On Sunday I was given what I thought was a compliment after my sermon – “You sure know how to push the limits don’t you?” It was said from someone who meant it as a compliment, not a criticism.
Yet, today I’m wonder if it really is a compliment or is it something else.
What caused the statement to be said to me. I’m guessing it was a part of the sermon where I defended LGTB individuals as people. Sounds radical doesn’t it? I used something I blogged on this past week and added it to the sermon. Or maybe the statement came from the story I also used in the sermon about four women who went into a strip club to minister to the women who work there – women who no one else cares about. Regardless, the statement came. And since yesterday, I’m left wondering.
That’s because my supervisor and I are at the Festival of Homiletics. There are some amazing pastors and preachers here. Last night we heard two – one a pastor and seminary professor and the other a journalist. The sermon and lecture were simply amazing and they preached the Gospel – well beyond pushing the limits.
Partly that is because this is a group of pastors and soon-to-be pastors – you can go beyond pushing the limits with this group. What I realized is this: If the Gospel message is so life changing as pastors and soon-to-be pastors claim, then that means it is a message that doesn’t just push the limits, but breaks through the barriers completely. It’s a message that can’t be contained.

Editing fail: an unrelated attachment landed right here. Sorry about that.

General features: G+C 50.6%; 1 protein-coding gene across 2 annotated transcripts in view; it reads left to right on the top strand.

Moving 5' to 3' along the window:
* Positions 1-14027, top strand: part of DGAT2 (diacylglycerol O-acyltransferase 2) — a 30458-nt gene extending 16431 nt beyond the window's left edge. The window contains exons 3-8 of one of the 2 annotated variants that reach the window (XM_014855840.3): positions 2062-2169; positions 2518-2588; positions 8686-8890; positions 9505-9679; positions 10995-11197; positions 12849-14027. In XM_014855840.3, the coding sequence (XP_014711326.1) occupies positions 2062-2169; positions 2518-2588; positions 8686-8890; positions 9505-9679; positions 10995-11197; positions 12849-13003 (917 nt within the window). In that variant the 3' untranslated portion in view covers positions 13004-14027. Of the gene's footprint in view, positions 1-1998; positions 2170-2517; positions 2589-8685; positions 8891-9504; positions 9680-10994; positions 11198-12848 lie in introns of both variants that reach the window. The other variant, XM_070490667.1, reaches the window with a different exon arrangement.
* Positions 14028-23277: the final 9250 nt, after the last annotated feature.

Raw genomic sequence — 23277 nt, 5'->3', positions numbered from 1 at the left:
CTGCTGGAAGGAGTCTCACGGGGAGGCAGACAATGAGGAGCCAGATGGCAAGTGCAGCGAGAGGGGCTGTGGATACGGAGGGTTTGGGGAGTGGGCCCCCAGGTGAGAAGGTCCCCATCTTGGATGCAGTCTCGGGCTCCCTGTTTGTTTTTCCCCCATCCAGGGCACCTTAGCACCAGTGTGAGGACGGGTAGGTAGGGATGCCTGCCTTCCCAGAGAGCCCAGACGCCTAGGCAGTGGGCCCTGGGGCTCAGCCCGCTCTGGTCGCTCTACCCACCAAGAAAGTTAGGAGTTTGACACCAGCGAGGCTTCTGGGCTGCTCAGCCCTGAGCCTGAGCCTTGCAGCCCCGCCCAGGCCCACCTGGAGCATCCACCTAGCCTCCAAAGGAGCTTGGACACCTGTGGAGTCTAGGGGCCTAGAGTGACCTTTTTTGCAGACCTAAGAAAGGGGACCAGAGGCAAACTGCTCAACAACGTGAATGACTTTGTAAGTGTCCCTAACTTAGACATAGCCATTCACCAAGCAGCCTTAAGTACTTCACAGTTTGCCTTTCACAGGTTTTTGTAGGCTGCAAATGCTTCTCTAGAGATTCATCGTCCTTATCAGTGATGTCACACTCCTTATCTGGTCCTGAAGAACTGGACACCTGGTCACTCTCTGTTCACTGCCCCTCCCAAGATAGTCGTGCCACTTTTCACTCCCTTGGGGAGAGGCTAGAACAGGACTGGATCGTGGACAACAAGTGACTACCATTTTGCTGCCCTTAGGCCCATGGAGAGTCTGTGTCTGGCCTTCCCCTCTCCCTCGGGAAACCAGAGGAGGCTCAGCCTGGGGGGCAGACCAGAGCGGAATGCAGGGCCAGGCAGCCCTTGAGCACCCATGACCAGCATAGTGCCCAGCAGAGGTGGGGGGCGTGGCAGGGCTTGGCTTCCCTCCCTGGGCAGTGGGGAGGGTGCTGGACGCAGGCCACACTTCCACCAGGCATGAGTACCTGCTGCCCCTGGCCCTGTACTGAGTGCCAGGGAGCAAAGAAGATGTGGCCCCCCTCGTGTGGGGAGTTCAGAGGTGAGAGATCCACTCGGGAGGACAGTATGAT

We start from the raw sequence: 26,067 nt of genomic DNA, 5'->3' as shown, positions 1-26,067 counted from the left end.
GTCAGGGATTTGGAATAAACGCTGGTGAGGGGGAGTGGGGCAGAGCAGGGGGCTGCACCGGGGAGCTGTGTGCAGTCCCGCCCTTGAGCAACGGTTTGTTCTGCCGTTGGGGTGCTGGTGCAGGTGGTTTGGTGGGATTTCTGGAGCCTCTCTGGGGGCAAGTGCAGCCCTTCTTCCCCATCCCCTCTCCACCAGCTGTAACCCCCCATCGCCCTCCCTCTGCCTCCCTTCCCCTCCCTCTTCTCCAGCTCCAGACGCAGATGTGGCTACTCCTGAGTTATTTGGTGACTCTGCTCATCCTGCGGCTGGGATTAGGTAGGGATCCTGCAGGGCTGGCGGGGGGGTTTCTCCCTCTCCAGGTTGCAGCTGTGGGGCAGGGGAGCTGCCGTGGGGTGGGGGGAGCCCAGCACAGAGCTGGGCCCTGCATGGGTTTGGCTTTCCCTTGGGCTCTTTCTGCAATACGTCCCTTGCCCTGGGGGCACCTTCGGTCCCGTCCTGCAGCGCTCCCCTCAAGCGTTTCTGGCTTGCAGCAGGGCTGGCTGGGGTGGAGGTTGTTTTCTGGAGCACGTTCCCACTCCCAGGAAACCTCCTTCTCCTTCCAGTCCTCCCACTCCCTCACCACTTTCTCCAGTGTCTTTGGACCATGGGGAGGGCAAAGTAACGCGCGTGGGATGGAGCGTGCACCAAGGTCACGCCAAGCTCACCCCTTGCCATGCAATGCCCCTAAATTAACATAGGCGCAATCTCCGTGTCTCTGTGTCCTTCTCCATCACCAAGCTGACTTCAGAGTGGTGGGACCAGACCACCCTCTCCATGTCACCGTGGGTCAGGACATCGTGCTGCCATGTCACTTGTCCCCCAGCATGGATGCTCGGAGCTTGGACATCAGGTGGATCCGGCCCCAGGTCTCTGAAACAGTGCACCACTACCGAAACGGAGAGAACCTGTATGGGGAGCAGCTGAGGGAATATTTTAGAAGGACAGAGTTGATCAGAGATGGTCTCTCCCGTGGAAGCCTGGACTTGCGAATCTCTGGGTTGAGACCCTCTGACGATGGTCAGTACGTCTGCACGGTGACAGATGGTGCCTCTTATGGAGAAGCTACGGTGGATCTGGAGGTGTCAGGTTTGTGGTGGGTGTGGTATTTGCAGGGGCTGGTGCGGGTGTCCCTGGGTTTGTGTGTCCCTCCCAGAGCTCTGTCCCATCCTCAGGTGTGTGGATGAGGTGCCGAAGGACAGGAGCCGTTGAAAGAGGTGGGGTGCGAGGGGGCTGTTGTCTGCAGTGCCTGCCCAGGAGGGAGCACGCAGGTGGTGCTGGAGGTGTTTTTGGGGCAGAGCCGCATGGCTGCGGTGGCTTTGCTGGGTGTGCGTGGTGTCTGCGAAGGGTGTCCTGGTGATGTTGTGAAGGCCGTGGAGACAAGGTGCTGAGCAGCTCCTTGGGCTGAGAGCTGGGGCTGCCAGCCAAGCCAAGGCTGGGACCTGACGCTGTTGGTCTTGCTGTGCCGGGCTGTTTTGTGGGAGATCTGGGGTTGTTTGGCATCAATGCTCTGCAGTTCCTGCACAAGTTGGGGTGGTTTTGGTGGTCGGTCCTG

As we heard from Anna Carter Florence, we all want to find where Jesus has been carried off to (John 20 – Mary at the tomb trying to find Jesus on Easter morning) to we can find him and put him back in the tomb. That way we’ll be in control. But that’s not how Jesus works.
Likewise, we heard from Leonard Pitts, Jr. We heard an amazing message that touched on every issue we face today from anger to division and everything in-between. He talked about the radical nature of Christianity versus the less-than-radical thing going around in politics that wraps itself in a Christian label. What’s the radical nature of Christianity – doing what Jesus told us to do – feed the poor, wash the feet of the other, welcome the stranger, visit the sick and those in prison, etc. When you do these things instead of blame people and judge others, you will receive criticism. What a mixed up world we live in.
So I’m wondering, is pushing the limits enough? Tough to say. There’s no gauge standing next to you as you preach to let you know when you’ve gone too far. The context of the audience that is listening is unique. What would be too far at one location is only pushing the limits at another. And what is pushing the limits at one place is not even touching the issue at another. You just have to preach where the Spirit leads you to. Because in the end, it’s not me that is the one who changes people, but rather God. There’s a place and a community to everyone, but not everyone will fit into every place and every community.